Brisbane, Queensland’s capital city, has a reputation for being a bit dull. From the outset, visitors notice a murky river running through the middle of the CBD, a few Art-Deco high-rises where well-preserved colonial buildings should have been, and the extortionate cost of public transport, and immediately plot their escape to the Sunshine or Gold Coasts.
This is how I initially felt about this city – as far as I could tell, it was sport-obsessed, lacking for art and culture, and a place where people come to study before immediately taking off for greener pastures. However, having lived there for a few years, I discovered an eclectic and vibrant side of Brisbane many won’t get to discover. And hey – it’s cheaper than Sydney, Melbourne, and Perth, and often has better weather.
Here’s a quick guide for planning your trip to Brisbane. Make sure you compare travel insurance before you arrive and find the best cover for you.
Food and Cafés
At first glance, it seems as though Brisbane doesn’t have the same lively café and coffee culture of, say, Melbourne. Poke about, though, and you’ll find the suburbs of West End, New Farm, and Paddington that are practically overflowing with great places to eat and drink. For starters, your options for breakfast and brunch are pretty legendary – try the Gunshop Café and the Three Monkeys, across the road from one another in West End. Make sure you order the enormous mug of chai tea at the latter.
Also in West End is Govinda’s, a Hare Krishna lunch joint with some delicious (and cheap) vegetarian curries. Travel a couple of kilometres and you’ll find Paddington, a classy area with eateries coming out the wazoo. For breakfast, go to Sassafras – order a chocolate milkshake. For boutique beers and finger food, try the Kettle and Tin – the salt and pepper squid is moreish. For dinner, hit up Tiramisu for some scrumptious pizza and wine, or Kathmandu New Ch’hen for something different – try the vegetarian banquet of Nepalese curries, dumplings and momos, and sweet, milky tea.
In the city, there are sushi shops on every corner that provide a good, cheap lunch. I missed their perfectly hand-sized rolls when I went abroad. There’s also Vapiano’s, part of an Italian chain that offers $10 pizza and pasta lunch specials. Across the bridge in South Bank, there’s a jam-packed Chinese restaurant called Bamboo Basket – the tasty hand-pulled noodles and dim sum are always a good bet – and Ahmet’s, a Turkish joint with plush cushions and displays of belly dancing.
Moreover, Brisbane is developing a bustling farmer’s market scene. In King George Square on Wednesdays, you can find all kinds of stalls, from mango juice to German sausage to macaroons. Go to the University in Kelvin Grove on Saturday mornings for fresh sourdough and almond croissants, free-range duck and pork, and organic produce. Finally, drive out to Eagle Farm (there’s little public transport available) on Sundays and source out the homemade rocky road at their market. It’s supposedly made from an 80 year-old family recipe – all I know is it’s chocolate to die for.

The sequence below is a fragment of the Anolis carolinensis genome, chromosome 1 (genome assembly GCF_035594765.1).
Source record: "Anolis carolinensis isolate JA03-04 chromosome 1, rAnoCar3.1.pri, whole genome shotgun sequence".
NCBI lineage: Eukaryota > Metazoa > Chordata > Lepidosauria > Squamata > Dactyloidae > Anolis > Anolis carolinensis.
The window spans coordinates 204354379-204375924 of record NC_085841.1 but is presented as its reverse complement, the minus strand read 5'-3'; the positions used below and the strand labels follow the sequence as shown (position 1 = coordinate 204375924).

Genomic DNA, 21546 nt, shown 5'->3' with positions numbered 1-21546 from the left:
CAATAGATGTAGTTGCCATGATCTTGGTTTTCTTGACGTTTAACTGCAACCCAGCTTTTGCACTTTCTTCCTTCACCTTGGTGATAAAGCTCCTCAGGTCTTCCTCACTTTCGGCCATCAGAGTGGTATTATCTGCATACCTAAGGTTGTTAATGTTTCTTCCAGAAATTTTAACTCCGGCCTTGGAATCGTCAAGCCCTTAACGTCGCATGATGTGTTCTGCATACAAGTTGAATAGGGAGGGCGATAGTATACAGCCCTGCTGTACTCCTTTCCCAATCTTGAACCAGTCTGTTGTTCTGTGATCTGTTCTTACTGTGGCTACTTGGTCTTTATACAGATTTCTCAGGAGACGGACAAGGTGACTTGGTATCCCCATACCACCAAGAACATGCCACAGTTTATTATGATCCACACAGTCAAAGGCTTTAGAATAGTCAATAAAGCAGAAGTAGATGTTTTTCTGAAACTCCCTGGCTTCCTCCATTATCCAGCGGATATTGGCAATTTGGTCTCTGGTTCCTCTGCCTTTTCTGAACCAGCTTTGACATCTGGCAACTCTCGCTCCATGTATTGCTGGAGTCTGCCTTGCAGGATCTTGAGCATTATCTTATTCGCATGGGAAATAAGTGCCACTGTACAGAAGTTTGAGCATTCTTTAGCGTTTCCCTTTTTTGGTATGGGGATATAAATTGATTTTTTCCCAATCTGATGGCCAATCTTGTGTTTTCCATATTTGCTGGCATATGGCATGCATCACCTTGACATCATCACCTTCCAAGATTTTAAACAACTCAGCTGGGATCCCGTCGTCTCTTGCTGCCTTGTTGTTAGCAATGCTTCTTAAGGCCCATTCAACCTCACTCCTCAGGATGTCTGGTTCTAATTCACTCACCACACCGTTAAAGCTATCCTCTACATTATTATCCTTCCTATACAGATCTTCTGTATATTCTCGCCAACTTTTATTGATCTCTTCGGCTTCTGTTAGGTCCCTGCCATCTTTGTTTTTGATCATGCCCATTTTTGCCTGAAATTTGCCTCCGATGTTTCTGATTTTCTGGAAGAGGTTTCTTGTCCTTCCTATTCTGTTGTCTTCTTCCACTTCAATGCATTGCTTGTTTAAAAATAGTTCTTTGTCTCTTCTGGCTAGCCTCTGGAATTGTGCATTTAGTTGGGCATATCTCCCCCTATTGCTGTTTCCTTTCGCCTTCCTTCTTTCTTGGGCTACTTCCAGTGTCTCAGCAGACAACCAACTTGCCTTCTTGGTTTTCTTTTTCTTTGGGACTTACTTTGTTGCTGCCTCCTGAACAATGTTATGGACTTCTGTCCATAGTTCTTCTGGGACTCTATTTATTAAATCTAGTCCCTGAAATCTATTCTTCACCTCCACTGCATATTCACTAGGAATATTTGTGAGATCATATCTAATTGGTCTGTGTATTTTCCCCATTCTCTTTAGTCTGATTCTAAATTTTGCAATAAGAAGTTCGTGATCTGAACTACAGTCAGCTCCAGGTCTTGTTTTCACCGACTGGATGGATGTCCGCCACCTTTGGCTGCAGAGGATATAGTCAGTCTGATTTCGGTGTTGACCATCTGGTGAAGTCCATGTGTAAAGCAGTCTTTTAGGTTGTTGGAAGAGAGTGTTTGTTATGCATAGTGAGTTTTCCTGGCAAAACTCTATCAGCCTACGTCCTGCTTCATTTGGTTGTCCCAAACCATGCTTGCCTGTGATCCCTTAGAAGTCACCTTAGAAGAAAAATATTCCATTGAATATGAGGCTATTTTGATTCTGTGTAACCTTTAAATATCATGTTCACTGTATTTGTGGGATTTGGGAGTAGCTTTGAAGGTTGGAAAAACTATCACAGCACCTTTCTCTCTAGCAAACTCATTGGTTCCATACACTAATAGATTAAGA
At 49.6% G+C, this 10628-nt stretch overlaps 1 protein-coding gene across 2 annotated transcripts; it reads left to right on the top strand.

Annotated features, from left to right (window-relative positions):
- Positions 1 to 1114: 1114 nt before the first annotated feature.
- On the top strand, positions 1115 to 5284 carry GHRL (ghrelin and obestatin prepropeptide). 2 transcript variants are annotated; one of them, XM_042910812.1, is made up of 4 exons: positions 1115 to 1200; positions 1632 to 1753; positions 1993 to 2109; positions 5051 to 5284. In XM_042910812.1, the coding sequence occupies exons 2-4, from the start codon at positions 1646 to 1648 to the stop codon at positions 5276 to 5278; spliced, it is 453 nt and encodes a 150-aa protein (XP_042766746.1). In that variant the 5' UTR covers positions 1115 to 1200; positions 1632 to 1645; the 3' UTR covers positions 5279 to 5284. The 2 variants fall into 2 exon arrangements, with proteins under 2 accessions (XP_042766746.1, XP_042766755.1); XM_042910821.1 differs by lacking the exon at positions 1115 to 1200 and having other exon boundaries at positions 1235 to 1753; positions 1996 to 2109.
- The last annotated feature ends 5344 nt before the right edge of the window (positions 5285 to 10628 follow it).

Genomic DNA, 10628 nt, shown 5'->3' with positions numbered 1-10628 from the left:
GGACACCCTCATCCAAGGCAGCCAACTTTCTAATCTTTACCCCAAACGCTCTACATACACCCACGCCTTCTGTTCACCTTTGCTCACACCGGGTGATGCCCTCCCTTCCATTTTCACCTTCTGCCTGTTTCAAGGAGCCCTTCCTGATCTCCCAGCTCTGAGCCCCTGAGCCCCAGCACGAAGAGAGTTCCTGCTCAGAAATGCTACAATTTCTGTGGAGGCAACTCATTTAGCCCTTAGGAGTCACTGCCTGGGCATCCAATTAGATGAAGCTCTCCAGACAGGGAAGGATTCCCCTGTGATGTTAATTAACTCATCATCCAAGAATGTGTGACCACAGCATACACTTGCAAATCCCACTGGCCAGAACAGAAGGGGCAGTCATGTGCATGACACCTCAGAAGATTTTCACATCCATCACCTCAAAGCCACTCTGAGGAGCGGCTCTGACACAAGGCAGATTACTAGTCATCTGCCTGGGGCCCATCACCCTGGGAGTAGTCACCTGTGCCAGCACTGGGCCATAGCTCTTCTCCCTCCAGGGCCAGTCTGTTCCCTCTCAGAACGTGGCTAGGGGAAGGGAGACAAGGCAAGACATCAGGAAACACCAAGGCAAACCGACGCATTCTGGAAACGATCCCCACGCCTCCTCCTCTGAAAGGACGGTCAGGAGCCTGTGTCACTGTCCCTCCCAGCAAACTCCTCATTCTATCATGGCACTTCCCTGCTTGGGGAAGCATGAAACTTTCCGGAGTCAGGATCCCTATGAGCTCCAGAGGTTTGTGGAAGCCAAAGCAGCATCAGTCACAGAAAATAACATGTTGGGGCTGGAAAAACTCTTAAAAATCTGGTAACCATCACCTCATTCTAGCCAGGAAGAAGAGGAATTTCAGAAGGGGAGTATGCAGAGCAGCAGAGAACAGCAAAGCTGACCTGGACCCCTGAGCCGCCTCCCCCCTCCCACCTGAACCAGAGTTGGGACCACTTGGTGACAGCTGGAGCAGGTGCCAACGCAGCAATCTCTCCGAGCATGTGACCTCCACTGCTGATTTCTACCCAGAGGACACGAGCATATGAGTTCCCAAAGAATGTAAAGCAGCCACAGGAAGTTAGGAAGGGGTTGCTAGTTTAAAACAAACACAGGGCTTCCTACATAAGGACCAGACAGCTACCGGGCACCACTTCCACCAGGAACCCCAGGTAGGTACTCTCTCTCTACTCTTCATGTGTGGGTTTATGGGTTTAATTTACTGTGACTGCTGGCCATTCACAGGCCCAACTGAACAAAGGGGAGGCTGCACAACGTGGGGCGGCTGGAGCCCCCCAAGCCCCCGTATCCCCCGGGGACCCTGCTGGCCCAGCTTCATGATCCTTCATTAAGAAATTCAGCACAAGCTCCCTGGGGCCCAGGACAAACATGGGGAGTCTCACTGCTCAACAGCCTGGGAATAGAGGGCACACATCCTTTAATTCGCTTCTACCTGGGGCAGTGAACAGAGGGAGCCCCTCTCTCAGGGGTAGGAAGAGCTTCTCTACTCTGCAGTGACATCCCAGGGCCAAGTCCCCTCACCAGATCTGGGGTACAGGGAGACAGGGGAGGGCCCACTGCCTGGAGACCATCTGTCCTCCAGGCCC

You’ve eaten, and now want to drink and dance it all off. Well, you’re in luck – like with food, Brisbane’s nightlife is more varied than it initially appears. If you want trashy clubs, you can find those in the Valley – however, there are more distinguished haunts. For smashing cocktails, hit up the Sling Bar in West End, the Bowery in the Valley, and the Walrus in Toowong. For some old-school nerdery with your drinks, go to the Mana Bar in the Valley – there are consoles with your favourite childhood games on them. Drunken Mario Kart, anybody?
Cloudland, now rid of its exorbitant entrance fee, hosts themed dance nights amongst its, erm, tropical setting. Back towards the CBD, there’s the Pig and Whistle on riverside – more of a pub club on the water – and the Bavarian Bier Café with its intimidating array of schnapps. Finally, head for King George Square on Friday nights for some free salsa dancing. Bring a partner, or snag one when you get there.
The Outdoors, Art, and Culture
Once you’ve slept off your night on the town, consider recovering with some fresh air and a picnic on the grass. Some great green spots in Brisbane are South Bank – there’s also a walking trail that traces the river, crosses Story Bridge, and loops around the city and Kangaroo Point, if you’re up for some exercise – New Farm Park, and the Botanical Gardens next to QUT Gardens Point. Nearby is a really funky, air-conditioned library with some great views, if you’re feeling the heat.
Then, you can spend your afternoon looking at art, unleashing your inner geek, and catching a performance. GOMA is a great art gallery on the river that frequently hosts a variety of exhibitions – notable ones in the past include creepily lifelike sculptures by Ron Mueck, and some of Picasso’s and Andy Warhol’s best work. Close by is the science museum, where you can spend hours creating shadow art, solving puzzles, and trying to beat the sprinting world record, and the Lyric Theatre for world-class acts. Finally, the Powerhouse in New Farm has always got comedy shows and plays on tap.
Cross all of that off your list, and then try and tell me you’re still bored.